DCSIMG

Emma Cowing: Yachting set shows golf a fairer way

A cannon fires outside the Royal Yacht Squadron in Cowes to signal a passing yacht winning its class during Cowes Week. Picture: PA

A cannon fires outside the Royal Yacht Squadron in Cowes to signal a passing yacht winning its class during Cowes Week. Picture: PA

IT TAKES a certain type of arrogance to appoint someone as the patron of your organisation and then deny them entry because they don’t have a Y chromosome.

But that’s exactly what the Royal Yacht Squadron – the world’s most prestigious yacht club, did.

The club, which is 198 years old and based in Cowes, is for men only. Despite the fact that the Queen is its patron and Dame Ellen MacArthur (you know, the woman who sailed singled-handedly around the world and might know a thing or two about yachting) lives just down the road, the club does not allow the membership of women.

At least, it didn’t until Sunday. In a move that has shocked the entire yachting community, the club quietly, unceremoniously and without fuss, voted to extend its membership to women. Apparently, the ballot by members did not receive one vote in opposition to the move.

Of course, the Royal Yacht Squadron will only consider a certain type of woman as member, in the same way that it will only consider certain types of men to join its hallowed ranks. Profession, social standing and wealth are also believed to be considered in membership applications, and the joining fee alone is around £1,800, with annual membership of a further several thousand pounds. It does, I must say, call to mind the famous Groucho Marx quote about clubs and membership and not wanting to join, thanks very much all the same.

But the important thing is that women may now, if they choose, apply for membership. It’s a choice they have never had before, and one that is significant, even if one of the first female candidates under consideration is apparently Princess Anne, someone I’m not sure we could reasonably say has lived a life of oppression.

Perhaps then, someone at the Royal Yacht Squadron should give Muirfield a buzz.

Muirfield golf club (the Honourable Company of Edinburgh Golfers), which hosted the Open Championship in July, received a fair amount of negative publicity over its steadfastness in refusing to allow women members, something which Alex Salmond – never one to miss a PR opportunity – made a stand against by boycotting the championship.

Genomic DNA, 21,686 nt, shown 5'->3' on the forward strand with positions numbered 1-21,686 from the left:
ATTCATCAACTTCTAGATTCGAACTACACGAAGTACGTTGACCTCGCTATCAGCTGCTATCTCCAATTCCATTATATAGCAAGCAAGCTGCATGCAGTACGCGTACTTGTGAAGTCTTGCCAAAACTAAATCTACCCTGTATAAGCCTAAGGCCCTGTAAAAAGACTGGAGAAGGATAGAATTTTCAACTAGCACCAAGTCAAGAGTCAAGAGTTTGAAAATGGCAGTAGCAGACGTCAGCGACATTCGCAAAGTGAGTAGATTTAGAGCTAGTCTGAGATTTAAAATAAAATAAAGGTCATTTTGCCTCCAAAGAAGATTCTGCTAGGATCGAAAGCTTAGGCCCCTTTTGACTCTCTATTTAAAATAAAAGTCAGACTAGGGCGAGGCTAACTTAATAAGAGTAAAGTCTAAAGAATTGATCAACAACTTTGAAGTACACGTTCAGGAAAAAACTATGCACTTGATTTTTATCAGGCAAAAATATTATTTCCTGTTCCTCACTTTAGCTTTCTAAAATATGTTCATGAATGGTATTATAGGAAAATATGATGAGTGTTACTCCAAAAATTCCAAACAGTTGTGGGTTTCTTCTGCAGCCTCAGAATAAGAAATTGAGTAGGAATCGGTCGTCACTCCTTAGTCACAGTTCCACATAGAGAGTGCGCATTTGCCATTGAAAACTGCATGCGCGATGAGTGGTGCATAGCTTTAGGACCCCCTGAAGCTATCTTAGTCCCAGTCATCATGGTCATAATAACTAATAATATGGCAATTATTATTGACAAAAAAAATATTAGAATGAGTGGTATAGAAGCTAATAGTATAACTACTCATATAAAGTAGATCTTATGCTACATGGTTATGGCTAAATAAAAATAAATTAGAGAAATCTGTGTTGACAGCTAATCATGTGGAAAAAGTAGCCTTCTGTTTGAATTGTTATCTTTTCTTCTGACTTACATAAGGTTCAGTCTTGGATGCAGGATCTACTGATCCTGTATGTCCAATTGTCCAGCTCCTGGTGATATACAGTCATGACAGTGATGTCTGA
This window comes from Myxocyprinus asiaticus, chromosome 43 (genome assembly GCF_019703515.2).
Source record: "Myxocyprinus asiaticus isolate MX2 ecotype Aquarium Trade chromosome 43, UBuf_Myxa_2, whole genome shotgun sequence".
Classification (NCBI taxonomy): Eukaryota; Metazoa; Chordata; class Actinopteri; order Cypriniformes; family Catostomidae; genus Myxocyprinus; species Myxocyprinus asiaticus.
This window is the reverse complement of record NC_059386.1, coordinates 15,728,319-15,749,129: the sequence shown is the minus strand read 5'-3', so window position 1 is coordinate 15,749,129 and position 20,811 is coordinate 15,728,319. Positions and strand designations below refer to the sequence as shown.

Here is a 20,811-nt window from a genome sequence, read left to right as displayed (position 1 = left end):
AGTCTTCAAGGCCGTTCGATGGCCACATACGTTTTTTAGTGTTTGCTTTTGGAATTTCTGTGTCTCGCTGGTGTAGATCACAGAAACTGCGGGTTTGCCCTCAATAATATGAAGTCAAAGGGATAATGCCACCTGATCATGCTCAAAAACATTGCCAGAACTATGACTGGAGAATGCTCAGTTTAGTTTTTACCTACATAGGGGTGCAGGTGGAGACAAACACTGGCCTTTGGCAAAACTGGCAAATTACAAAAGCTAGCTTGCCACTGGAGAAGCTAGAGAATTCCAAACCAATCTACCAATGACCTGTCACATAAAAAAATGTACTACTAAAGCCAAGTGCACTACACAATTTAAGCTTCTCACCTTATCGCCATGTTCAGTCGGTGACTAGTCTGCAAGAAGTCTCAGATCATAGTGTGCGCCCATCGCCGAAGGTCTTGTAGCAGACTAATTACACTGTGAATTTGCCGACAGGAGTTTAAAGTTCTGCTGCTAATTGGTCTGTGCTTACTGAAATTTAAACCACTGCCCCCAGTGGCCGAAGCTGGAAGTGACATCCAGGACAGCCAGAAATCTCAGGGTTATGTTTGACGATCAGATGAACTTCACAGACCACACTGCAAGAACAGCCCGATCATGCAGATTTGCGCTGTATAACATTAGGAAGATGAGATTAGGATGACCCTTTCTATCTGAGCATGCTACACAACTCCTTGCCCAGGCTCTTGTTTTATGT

While some may question Salmond’s reasons for announcing his boycott, he nevertheless drew some much-needed attention to the issue, one the club squirmed under, in the way a small boy with his finger up his nose might do if caught in the act. Peter Dawson, chief executive of the Royal & Ancient, the sport’s governing body, petulantly declared that male-only clubs are “for some people a way of life that they rather like”. By “some people” I expect he means “some men”, since women have no choice in this “way of life”.

He also drew a distinct line in the sand between not allowing women members and what he called “other forms of discrimination” – by which I can only assume he means that, while it is not OK to discriminate against racial minorities, it is perfectly fine to discriminate against women. And if you disagree with me, substitute the words “male-only club” for “whites-only club” and then re-read the line about “a way of life”.

Of course, Dawson will tell you there are female-only golf clubs in Britain. He’s right, there are. They were set up because women who wanted to play golf were denied access to so many male-only clubs, they set their own clubs just so they could play. Their very existence was borne out of the sort of discrimination that Dawson believes is a “way of life”.

I’m sure there are some men out there who prefer to play golf with a crowd of men, just as I’m sure there are women who probably enjoy a round of the game in female company. Why that has to end because male clubs, such as Muirfield, start to admit female members I am unclear on. No-one is forcing anyone to play golf with someone they don’t want to.

What this is about, however, is choice. By voting on Sunday to allow women members, the Royal Yacht Squadron sent a strong message to the world that they regard women as equals, and believe they should have the choice to join if they want to. As one of the hosts of the Open, a flagship event based in Scotland that showcases who we are to the world, doesn’t Muirfield have a duty to do the same?

 

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